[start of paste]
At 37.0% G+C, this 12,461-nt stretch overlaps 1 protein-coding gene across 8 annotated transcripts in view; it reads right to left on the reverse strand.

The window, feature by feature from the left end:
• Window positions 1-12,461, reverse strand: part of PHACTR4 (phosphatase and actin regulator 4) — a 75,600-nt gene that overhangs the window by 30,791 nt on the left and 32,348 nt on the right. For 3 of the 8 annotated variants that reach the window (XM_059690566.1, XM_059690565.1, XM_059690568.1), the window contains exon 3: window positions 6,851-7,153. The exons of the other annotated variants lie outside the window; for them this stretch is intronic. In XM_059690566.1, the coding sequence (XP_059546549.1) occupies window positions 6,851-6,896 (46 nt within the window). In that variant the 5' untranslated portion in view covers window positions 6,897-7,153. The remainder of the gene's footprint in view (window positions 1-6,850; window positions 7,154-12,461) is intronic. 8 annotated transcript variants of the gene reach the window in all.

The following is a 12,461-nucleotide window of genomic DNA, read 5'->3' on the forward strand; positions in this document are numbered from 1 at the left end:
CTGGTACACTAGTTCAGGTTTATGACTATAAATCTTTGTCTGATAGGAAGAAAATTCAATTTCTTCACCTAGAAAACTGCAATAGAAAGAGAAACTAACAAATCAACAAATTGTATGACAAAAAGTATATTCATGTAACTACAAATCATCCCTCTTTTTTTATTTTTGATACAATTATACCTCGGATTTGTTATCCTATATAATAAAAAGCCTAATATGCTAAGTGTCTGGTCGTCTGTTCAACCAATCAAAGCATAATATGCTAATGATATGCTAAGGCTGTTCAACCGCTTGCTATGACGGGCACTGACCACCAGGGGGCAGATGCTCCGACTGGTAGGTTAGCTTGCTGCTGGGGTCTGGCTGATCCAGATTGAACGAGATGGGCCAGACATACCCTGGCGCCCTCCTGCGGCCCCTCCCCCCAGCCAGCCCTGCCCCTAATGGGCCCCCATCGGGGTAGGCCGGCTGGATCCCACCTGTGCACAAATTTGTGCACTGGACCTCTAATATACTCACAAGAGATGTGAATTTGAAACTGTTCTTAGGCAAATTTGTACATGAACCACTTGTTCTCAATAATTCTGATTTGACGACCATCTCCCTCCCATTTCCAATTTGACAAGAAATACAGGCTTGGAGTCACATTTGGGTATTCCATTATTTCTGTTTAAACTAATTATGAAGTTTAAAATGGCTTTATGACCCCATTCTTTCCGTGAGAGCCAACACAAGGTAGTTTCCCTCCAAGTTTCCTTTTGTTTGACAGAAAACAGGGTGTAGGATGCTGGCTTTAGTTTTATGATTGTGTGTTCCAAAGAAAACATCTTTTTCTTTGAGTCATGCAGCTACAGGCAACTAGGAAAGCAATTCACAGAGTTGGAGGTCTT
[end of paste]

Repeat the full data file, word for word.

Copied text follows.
At 37.0% G+C, this 12,461-nt stretch overlaps 1 protein-coding gene across 8 annotated transcripts in view; it reads right to left on the reverse strand.

The window, feature by feature from the left end:
• Window positions 1-12,461, reverse strand: part of PHACTR4 (phosphatase and actin regulator 4) — a 75,600-nt gene that overhangs the window by 30,791 nt on the left and 32,348 nt on the right. For 3 of the 8 annotated variants that reach the window (XM_059690566.1, XM_059690565.1, XM_059690568.1), the window contains exon 3: window positions 6,851-7,153. The exons of the other annotated variants lie outside the window; for them this stretch is intronic. In XM_059690566.1, the coding sequence (XP_059546549.1) occupies window positions 6,851-6,896 (46 nt within the window). In that variant the 5' untranslated portion in view covers window positions 6,897-7,153. The remainder of the gene's footprint in view (window positions 1-6,850; window positions 7,154-12,461) is intronic. 8 annotated transcript variants of the gene reach the window in all.

The following is a 12,461-nucleotide window of genomic DNA, read 5'->3' on the forward strand; positions in this document are numbered from 1 at the left end:
CTGGTACACTAGTTCAGGTTTATGACTATAAATCTTTGTCTGATAGGAAGAAAATTCAATTTCTTCACCTAGAAAACTGCAATAGAAAGAGAAACTAACAAATCAACAAATTGTATGACAAAAAGTATATTCATGTAACTACAAATCATCCCTCTTTTTTTATTTTTGATACAATTATACCTCGGATTTGTTATCCTATATAATAAAAAGCCTAATATGCTAAGTGTCTGGTCGTCTGTTCAACCAATCAAAGCATAATATGCTAATGATATGCTAAGGCTGTTCAACCGCTTGCTATGACGGGCACTGACCACCAGGGGGCAGATGCTCCGACTGGTAGGTTAGCTTGCTGCTGGGGTCTGGCTGATCCAGATTGAACGAGATGGGCCAGACATACCCTGGCGCCCTCCTGCGGCCCCTCCCCCCAGCCAGCCCTGCCCCTAATGGGCCCCCATCGGGGTAGGCCGGCTGGATCCCACCTGTGCACAAATTTGTGCACTGGACCTCTAATATACTCACAAGAGATGTGAATTTGAAACTGTTCTTAGGCAAATTTGTACATGAACCACTTGTTCTCAATAATTCTGATTTGACGACCATCTCCCTCCCATTTCCAATTTGACAAGAAATACAGGCTTGGAGTCACATTTGGGTATTCCATTATTTCTGTTTAAACTAATTATGAAGTTTAAAATGGCTTTATGACCCCATTCTTTCCGTGAGAGCCAACACAAGGTAGTTTCCCTCCAAGTTTCCTTTTGTTTGACAGAAAACAGGGTGTAGGATGCTGGCTTTAGTTTTATGATTGTGTGTTCCAAAGAAAACATCTTTTTCTTTGAGTCATGCAGCTACAGGCAACTAGGAAAGCAATTCACAGAGTTGGAGGTCTT